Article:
Growing up, Alexander Mattison and his older twin brothers understood some household rules were non-negotiable.
Such is life, oftentimes, for children of someone serving in the military.
Report cards were expected to reveal straight-As. The Mattison boys knew from an early age that homework needed to be completed before football practice or other extracurricular activities. Video games were only allowed on Friday evenings and Saturdays, and even then, it wasn't a free-for-all.
"We'd get one hour each – or we could combine for a little extra time – so that created teamwork between me and my brothers. We had to decide, if I want to play the game myself or together, for some extra time," Mattison said. "We couldn't go outside until homework was done, and then making sure we were inside before the streetlights come on."
His father's military experience, Mattison noted, heavily influenced his parenting style and – in many ways – had a positive impact. Darrell Mattison, Sr., spent four years serving in the U.S. Air Force.
Mattison's maternal grandfather, Wilson Kirby, Jr., also served in the Air Force. His paternal grandfather, James Earl Mattison, was drafted to Vietnam as a member of the U.S. Army, and his uncle Lawrence recently completed his Army service.
Mattison's connections to the United States Military run deep throughout his family, and he's grateful to the NFL for providing an extra space of recognition through the annual Salute to Service initiative.
We recently caught up with Alexander for a Water Break, presented by Crown Royal.
Q: In what other ways did your dad's experience impact your childhood? Did you learn many details about his service?
A: "He would tell us about some of his experiences and tell a little bit about his time in the Air Force but not too much. He kind of just taught us the discipline of it. [But in some ways], he wanted to get us away from what he had kind of conditioned himself to be – eating fast, being on a super tight schedule. Sometimes he would rush us to eat dinner and stuff like that, and then he'd remember, 'You guys are just kids. I've got to kind of rewind and get out of the military mindset.' "
Q: What do you appreciate about the NFL's Salute to Service initiative?
A: "I think it's awesome. It's something that, I think, should be done even more – as far as even going for longer periods of time, allowing us to use our platform [even more] to bring this awareness. It's something that I love to do because I have a direct relationship with these different causes. And along with that, just trying to make an impact and influence any way I can. Leaving my legacy. I want to make sure I can influence and impact as many people as I can. If I can use my platform to bring awareness, then that's something I love to do."
Mattison's cleats for Sunday's game painted by Lisa Tite
Q: You are quite active in social justice efforts throughout the community and vocal about equality in this country. Some may see these statements or actions as disrespect toward the U.S. Armed Forces and service members; what would you say to that?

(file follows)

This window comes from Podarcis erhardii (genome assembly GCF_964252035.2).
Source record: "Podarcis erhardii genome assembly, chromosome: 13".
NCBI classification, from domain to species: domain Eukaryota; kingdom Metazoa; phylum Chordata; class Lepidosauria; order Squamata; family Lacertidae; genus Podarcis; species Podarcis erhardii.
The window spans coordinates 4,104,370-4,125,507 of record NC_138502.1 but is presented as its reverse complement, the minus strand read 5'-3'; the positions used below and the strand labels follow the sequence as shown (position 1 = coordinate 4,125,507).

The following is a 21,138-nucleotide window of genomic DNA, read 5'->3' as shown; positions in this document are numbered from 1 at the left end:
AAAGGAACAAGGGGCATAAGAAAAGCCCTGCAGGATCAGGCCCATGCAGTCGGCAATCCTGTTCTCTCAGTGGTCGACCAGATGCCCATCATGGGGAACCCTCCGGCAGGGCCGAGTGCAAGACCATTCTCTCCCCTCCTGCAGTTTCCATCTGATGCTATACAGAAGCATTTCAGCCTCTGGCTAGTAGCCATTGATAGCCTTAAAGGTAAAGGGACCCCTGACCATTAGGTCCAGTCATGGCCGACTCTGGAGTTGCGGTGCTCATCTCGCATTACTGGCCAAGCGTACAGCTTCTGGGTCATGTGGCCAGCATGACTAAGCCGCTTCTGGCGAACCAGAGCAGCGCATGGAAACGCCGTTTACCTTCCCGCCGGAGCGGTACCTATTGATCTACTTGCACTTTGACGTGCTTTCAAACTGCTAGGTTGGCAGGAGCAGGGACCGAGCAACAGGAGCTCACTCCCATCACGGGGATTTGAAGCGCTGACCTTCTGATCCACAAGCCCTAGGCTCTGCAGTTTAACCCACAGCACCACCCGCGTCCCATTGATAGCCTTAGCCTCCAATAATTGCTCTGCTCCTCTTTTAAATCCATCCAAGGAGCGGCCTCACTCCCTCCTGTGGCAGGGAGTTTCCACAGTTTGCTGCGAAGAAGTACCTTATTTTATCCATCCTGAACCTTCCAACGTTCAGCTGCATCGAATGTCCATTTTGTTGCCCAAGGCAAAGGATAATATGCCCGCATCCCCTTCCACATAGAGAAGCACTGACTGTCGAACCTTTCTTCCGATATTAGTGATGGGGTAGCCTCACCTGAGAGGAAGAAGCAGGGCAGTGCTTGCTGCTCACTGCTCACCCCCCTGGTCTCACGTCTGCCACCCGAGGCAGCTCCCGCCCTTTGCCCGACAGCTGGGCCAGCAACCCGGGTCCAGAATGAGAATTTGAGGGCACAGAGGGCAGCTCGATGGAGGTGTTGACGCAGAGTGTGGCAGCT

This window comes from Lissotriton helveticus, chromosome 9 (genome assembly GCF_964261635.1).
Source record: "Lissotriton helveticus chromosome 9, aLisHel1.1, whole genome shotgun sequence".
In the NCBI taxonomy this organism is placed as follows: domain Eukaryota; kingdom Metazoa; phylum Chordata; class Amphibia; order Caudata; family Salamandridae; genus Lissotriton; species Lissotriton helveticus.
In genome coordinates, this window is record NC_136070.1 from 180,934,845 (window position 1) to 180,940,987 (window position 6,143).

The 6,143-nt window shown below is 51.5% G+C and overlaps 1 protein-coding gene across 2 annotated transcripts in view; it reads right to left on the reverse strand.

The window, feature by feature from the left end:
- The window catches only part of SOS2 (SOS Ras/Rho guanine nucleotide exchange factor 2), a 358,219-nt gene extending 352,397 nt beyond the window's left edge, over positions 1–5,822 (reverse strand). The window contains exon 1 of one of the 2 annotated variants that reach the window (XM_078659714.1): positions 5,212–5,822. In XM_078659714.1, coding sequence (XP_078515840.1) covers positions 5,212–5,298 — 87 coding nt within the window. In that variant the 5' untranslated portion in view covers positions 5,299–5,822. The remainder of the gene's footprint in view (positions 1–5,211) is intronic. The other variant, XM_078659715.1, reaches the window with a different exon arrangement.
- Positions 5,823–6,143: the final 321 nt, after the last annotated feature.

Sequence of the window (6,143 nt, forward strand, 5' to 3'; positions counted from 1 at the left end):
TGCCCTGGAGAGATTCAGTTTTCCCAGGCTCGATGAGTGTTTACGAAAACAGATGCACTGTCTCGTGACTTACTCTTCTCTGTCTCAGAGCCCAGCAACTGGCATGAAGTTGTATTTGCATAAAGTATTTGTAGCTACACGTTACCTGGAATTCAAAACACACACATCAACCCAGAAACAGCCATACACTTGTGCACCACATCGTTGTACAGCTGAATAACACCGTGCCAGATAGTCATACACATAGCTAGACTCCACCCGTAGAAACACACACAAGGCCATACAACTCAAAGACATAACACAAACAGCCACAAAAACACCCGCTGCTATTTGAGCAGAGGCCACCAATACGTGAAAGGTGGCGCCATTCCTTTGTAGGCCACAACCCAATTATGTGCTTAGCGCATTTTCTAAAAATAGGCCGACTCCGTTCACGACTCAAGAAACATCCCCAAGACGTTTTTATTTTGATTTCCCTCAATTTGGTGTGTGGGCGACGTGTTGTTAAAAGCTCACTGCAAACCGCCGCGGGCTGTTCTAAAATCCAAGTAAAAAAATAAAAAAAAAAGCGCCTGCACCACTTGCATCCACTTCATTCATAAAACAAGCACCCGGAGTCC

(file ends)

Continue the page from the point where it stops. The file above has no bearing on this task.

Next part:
A: "For me, it has nothing to do with the military. I'm coming from a family where I have people who served in the military, so I have respect for that and respect for anyone who serves for this country, for our freedom. But that being said, they are fighting for our freedom. And for us to [not always] feel free, that's where it becomes a contradiction. It [comes to a point] where you don't feel free in your own country that's all about being the land of the free. … The [American flag] is supposed to represent that freedom, and I just feel like, right now, it doesn't. And it hasn't been for a long time. That's kind of where that contradiction comes in. It's taking a knee for what the flag represents – not the people fighting for that representation. But just that we as Americans need to change what it represents for the better of all citizens. Not just a majority group of citizens, but for all citizens."
Q: So you want to remind others of what America stands for and work toward true equality for all.
A: "Yeah, exactly. It's just like, everyone's not on the same page. They're going out and fighting to protect us – they're giving their time, their effort and their love so that we can have our freedom, so that we can have the great country that we have. But then there's some [people] who aren't on the same page with the fact that we're all in this together and that we all need to be united on, 'This is a country where we're able to have our freedom. Some countries don't.' So the fact that some people are trying to take that from certain groups of minorities, it's really just one of those things that you can't stomach. Not everyone has that will, that power or that passion to kind of step in the forefront and say something about it, so that's where I feel like I can use my voice and use my platform to bring that awareness. Why would I be in front of millions of people and not use my voice to bring people together? That's how I feel about it. It's more about bringing people together, not dividing people."